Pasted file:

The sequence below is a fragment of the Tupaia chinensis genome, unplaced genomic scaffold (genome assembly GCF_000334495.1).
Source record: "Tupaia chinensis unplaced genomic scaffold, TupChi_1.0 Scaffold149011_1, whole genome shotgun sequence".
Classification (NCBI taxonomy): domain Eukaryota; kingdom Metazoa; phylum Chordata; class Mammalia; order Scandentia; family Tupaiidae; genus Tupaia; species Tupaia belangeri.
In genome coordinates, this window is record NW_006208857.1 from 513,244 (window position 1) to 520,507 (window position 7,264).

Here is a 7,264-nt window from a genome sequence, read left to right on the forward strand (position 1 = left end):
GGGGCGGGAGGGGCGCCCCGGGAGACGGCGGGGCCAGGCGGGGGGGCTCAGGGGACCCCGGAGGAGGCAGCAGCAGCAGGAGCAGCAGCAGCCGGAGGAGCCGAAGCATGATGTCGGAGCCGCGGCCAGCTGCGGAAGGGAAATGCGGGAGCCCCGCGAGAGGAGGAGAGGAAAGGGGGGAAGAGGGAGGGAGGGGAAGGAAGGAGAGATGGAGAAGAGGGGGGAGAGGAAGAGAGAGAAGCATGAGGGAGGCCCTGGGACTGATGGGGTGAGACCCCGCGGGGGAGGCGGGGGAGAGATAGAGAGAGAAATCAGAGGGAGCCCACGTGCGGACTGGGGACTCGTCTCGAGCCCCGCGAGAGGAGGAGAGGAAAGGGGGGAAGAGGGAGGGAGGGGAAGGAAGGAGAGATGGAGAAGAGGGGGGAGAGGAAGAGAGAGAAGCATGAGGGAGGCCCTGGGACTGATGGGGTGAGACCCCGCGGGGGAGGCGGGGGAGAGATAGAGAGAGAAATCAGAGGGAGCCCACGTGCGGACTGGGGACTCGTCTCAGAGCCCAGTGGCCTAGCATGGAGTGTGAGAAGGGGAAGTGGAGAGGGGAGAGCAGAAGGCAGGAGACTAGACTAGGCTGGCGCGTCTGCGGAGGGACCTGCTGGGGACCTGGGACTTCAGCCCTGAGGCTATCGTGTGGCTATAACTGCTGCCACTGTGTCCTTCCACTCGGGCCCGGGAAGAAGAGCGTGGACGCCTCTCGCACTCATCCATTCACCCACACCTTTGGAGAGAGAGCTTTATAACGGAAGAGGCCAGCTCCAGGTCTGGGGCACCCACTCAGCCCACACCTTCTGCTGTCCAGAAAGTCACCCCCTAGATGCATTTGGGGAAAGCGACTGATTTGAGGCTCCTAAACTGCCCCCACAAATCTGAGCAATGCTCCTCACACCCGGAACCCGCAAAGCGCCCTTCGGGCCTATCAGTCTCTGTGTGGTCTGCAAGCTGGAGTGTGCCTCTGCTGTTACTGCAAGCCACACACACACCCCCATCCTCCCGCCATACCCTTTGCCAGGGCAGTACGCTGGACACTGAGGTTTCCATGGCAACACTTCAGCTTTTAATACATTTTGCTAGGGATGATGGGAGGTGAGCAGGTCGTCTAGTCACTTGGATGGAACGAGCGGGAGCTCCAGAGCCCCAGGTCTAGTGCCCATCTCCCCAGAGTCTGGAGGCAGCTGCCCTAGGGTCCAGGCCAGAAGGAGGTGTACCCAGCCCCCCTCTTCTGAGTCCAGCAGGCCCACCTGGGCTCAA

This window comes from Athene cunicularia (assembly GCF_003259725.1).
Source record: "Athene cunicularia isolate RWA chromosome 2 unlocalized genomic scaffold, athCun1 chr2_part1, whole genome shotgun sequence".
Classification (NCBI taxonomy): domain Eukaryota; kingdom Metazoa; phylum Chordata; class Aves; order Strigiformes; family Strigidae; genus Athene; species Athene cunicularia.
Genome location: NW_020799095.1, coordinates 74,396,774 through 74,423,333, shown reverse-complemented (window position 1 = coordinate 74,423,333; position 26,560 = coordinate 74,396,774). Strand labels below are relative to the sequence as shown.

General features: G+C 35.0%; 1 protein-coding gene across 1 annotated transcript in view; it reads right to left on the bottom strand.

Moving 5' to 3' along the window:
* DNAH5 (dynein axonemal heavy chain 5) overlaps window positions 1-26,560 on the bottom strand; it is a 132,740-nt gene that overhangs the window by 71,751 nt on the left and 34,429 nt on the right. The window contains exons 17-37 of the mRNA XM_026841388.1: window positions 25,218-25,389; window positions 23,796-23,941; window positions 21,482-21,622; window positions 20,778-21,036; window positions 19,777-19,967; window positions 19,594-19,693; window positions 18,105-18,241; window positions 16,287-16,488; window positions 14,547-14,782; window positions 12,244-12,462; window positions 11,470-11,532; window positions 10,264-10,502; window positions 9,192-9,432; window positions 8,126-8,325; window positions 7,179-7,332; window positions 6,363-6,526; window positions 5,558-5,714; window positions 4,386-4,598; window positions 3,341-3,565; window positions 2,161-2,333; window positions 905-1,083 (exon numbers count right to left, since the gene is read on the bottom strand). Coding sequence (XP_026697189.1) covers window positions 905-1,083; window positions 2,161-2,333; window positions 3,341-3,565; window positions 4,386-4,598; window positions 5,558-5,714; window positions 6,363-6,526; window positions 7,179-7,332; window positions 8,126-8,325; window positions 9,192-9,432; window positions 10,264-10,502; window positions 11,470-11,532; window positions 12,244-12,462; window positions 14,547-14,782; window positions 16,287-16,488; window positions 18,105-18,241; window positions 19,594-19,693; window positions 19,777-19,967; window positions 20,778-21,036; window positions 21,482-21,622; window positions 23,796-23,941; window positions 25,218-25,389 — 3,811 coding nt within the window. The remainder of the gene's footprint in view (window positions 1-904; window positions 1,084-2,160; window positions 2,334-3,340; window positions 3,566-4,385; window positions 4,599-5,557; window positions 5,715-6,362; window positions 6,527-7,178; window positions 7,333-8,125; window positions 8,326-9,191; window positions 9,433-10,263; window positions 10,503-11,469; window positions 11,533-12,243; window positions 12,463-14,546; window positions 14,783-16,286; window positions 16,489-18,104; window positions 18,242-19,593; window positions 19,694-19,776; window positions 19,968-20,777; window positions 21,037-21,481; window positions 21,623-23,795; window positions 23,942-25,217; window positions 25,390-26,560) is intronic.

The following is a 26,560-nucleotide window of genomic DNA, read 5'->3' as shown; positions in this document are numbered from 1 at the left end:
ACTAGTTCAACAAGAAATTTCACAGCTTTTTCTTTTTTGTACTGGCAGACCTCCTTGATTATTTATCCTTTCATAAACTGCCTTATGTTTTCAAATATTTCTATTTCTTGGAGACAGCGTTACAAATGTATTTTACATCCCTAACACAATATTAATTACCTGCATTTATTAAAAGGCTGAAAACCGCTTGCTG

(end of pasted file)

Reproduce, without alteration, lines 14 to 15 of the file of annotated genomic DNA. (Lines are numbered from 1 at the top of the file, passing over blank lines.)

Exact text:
The following is a 26,560-nucleotide window of genomic DNA, read 5'->3' as shown; positions in this document are numbered from 1 at the left end:
ACTAGTTCAACAAGAAATTTCACAGCTTTTTCTTTTTTGTACTGGCAGACCTCCTTGATTATTTATCCTTTCATAAACTGCCTTATGTTTTCAAATATTTCTATTTCTTGGAGACAGCGTTACAAATGTATTTTACATCCCTAACACAATATTAATTACCTGCATTTATTAAAAGGCTGAAAACCGCTTGCTG